Clean lifers, picky shoppers, activist consumers on the rise
Adaptive entrepreneurs, sleuthy shoppers, clean lifers, and borrowers—these are some of the types of consumers which brands can expect to deal with this 2018, says a recent trend report by global strategic market intelligence company Euromonitor International.
Titled “Top 10 Global Consumer Trends for 2018: Emerging Forces Shaping Consumer Behavior,” the report, authored by Euromonitor International’s head of lifestyles research Alison Angus, zeroes in on how consumers will question their values, priorities, and purchasing decisions, thanks to access to mobile and internet technology—and how this will continue to disrupt businesses, particularly when it comes to how they engage consumers on issues that truly matter to them.
These trends are:
1.) The Clean Lifers: These are the educated 20- to 29-year-olds, says the report, who have strong beliefs and ideals, are less tolerant, more skeptical, and feel they can make a difference.
Clean lifers’ most distinct characteristic is their ability to say no—to drugs, alcohol and other unhealthy substances; to animal-based products; and to uninformed spending.
2.) The Borrowers: These consumers prefer access—not ownership. They are “cash-strapped… want more flexibility and freedom in their lives, and less baggage. Rather than aspiring to things, they favor minimalism and living for the moment,” the report reads. These are the people who make the most out of shared and on-demand services, such as Uber and AirBnB.
A driver of this trend is urbanization, the report says, with the majority of the world’s population (55 percent) living in cities in 2017.
3.) The Call Out Culture: This trend has given rise to activist consumers airing out their grievances on social media. The most recent example of this is the #MeToo antisexual harassment campaign, which garnered over 12 million comments and reactions in just a day (on Twitter, the hashtag was used a million times in just 48 hours).
Such consumers are not afraid to share their opinions on brands online. Citing a survey by social media management software developer Sprout Social, the report says that “46 percent of US consumers voiced an opinion about a brand online. Also, when they saw a complaint on social media, 65 percent of consumers said they would research the brand before buying it, while 32 percent would reinforce the message by liking or sharing it. A poor brand response was most likely to lead to a boycott by the consumer (50 percent).”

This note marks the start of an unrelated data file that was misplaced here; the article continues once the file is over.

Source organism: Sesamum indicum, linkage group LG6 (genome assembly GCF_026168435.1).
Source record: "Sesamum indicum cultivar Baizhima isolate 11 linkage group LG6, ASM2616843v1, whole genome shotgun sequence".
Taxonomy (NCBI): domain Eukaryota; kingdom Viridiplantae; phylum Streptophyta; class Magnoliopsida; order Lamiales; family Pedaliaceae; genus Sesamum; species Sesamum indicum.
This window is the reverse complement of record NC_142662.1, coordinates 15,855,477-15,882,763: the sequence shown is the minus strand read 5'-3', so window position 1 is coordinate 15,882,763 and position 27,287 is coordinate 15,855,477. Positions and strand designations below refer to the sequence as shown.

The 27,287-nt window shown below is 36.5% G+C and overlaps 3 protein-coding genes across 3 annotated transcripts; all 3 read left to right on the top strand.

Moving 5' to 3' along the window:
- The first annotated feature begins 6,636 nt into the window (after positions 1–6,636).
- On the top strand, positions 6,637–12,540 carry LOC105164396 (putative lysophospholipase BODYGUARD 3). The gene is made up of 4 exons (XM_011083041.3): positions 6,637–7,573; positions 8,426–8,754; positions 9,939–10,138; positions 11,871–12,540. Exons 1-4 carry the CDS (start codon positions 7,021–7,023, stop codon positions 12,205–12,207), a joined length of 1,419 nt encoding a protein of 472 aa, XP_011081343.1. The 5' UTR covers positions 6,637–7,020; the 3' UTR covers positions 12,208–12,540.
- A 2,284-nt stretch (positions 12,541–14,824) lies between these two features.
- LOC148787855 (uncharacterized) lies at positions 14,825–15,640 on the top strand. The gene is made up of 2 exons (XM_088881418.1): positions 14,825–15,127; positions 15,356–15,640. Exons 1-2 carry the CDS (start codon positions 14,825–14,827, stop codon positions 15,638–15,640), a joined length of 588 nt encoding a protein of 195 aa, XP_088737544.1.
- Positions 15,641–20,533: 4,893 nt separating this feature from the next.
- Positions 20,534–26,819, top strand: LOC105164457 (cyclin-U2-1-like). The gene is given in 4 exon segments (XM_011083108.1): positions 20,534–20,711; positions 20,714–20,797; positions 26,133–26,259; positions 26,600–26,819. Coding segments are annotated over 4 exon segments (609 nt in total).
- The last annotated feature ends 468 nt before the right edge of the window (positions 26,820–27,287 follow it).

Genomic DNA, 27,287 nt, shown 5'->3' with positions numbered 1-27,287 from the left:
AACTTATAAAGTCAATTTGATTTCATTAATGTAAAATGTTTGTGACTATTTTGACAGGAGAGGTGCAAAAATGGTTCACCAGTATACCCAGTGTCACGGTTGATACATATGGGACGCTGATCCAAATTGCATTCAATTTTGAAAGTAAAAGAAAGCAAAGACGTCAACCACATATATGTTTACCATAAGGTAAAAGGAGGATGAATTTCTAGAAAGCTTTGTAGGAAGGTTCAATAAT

With this kind of consumer, quick and effective response is the crucial for businesses, the report reads.
4.) It’s in the DNA—I’m So Special: This trend is all about people’s growing curiosity about their genetic makeup, and the rising interest in personalized health and beauty products, such as home DNA kits.
“A new wave of companies aims to provide ‘I’m so special’ consumers with genetic findings related to their general health fitness and nutrition. The likes of FitnessGenes, DNAFit, Orig3n and Nutrigenomix identify genes that affect muscle mass, endurance, fat burning ability and metabolism,” the report reads. “They can tell how well consumers tolerate caffeine, and whether they are likely to be lactose-intolerant or deficient in certain types of vitamins. Some offer personalized training and nutrition plans based on their findings. Others combine genetic testing with other methods to give a better overall picture of health.”
It’s a market that’s still in its infancy, but, citing data from market research consulting firm Credence Research, Euromonitor’s report says the global market for genomics is “burgeoning,” and could be worth $340 million by 2022.
5.) Adaptive Entrepreneurs: Consumers who prefer more flexible lifestyles and therefore veer away from traditional 9-to-5 careers. In last year’s Global Consumer Trends Survey, Euromonitor found that across all generations, almost half of the respondents expressed a desire to be self-employed. These people aren’t just looking at their financial gain; they want their personal interests and passions to be aligned with their livelihood.